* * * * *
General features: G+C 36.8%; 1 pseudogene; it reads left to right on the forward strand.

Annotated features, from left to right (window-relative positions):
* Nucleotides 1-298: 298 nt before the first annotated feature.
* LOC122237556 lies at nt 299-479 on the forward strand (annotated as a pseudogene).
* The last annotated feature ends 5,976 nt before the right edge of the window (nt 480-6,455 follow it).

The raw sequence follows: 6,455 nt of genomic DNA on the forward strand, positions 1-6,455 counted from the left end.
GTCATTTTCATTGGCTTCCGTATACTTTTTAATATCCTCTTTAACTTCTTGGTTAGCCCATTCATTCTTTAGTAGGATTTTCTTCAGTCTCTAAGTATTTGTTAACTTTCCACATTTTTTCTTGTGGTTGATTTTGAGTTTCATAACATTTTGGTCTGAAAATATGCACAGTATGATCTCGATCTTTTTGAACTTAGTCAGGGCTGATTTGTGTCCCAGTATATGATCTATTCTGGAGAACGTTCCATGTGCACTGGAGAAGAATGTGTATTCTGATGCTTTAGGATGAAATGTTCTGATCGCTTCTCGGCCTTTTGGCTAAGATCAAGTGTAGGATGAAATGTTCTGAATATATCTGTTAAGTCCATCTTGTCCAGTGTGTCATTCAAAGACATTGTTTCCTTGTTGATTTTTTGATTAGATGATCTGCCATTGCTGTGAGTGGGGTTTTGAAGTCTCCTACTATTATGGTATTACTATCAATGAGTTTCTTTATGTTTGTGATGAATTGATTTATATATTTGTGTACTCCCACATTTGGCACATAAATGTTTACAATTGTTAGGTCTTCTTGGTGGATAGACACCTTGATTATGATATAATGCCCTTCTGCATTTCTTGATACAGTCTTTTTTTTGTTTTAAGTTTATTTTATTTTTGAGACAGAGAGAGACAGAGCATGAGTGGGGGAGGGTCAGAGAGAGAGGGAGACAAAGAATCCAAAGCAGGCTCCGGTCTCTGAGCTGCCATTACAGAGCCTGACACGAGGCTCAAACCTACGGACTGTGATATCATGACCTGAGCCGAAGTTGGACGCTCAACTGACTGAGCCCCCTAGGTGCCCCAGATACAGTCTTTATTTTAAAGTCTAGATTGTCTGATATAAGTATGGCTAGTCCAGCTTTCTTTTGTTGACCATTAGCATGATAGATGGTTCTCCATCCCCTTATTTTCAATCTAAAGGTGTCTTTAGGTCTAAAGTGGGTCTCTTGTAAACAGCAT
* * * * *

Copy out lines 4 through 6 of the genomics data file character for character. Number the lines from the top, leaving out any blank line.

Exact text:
* LOC122237556 lies at nt 299-479 on the forward strand (annotated as a pseudogene).
* The last annotated feature ends 5,976 nt before the right edge of the window (nt 480-6,455 follow it).

The raw sequence follows: 6,455 nt of genomic DNA on the forward strand, positions 1-6,455 counted from the left end.